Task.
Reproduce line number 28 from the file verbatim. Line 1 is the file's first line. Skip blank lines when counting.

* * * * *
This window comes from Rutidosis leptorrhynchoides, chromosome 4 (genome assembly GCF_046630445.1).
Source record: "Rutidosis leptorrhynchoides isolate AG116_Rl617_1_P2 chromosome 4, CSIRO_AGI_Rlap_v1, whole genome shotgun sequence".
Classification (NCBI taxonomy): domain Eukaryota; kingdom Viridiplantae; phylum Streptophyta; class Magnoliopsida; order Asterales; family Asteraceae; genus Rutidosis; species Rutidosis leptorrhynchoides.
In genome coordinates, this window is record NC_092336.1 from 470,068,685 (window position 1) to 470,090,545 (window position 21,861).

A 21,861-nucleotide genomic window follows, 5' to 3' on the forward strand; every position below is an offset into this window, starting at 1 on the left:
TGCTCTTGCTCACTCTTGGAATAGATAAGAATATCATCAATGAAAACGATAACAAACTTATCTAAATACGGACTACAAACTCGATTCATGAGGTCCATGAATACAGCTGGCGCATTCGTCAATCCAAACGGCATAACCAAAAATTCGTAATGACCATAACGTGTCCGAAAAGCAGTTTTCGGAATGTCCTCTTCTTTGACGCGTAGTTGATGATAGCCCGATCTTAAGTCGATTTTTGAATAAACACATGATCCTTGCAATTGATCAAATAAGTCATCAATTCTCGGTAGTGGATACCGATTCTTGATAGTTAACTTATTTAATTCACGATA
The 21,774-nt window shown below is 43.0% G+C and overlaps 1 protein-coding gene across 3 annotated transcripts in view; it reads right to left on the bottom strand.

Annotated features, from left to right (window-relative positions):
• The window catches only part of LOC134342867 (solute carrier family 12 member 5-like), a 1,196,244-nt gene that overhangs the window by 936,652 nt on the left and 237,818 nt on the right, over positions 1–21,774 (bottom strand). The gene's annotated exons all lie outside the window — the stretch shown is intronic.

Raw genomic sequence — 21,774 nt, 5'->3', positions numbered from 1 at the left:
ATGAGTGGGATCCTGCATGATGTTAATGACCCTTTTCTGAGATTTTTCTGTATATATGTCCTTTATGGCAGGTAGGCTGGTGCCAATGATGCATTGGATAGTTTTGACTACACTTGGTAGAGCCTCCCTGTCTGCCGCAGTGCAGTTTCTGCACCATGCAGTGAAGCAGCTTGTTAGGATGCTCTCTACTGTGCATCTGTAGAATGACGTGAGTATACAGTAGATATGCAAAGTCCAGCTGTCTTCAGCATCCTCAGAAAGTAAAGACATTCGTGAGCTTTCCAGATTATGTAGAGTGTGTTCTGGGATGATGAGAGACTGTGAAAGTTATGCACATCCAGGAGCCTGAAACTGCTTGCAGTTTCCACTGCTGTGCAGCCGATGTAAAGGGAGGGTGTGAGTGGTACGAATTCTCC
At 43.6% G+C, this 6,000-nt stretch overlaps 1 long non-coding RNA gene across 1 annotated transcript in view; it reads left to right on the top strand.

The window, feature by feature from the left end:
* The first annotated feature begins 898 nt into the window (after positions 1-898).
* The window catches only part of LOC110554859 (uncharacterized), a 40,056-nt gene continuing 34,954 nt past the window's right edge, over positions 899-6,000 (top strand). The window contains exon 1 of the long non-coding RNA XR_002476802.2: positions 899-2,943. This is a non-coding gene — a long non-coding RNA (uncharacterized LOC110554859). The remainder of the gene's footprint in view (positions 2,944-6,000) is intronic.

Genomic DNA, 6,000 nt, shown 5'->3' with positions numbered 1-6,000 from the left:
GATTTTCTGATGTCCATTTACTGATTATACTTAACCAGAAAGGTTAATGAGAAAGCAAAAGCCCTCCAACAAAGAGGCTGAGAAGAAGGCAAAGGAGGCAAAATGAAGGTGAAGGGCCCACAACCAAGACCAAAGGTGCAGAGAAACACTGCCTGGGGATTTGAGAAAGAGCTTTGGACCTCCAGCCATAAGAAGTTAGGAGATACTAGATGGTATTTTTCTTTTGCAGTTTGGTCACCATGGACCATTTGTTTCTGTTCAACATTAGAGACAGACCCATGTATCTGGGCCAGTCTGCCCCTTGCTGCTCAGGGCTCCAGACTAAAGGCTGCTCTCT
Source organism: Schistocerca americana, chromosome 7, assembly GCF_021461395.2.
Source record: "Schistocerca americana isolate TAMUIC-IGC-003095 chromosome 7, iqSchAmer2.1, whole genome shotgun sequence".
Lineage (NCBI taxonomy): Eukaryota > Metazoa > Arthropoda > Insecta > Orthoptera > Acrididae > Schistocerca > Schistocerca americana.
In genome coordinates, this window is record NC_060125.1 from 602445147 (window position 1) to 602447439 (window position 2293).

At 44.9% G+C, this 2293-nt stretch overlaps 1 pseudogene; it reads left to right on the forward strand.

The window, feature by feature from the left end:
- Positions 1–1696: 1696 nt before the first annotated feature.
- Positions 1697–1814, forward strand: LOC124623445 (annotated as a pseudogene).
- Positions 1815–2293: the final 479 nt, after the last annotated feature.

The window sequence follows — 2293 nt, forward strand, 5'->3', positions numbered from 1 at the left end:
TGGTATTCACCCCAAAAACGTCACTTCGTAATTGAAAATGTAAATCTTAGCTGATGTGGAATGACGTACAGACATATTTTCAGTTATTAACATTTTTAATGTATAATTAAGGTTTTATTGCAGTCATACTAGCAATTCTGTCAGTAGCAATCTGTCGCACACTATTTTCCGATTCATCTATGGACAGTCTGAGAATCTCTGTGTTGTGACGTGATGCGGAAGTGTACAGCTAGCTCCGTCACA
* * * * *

TGGTATTCACCCCAAAAACGTCACTTCGTAATTGAAAATGTAAATCTTAGCTGATGTGGAATGACGTACAGACATATTTTCAGTTATTAACATTTTTAATGTATAATTAAGGTTTTATTGCAGTCATACTAGCAATTCTGTCAGTAGCAATCTGTCGCACACTATTTTCCGATTCATCTATGGACAGTCTGAGAATCTCTGTGTTGTGACGTGATGCGGAAGTGTACAGCTAGCTCCGTCACA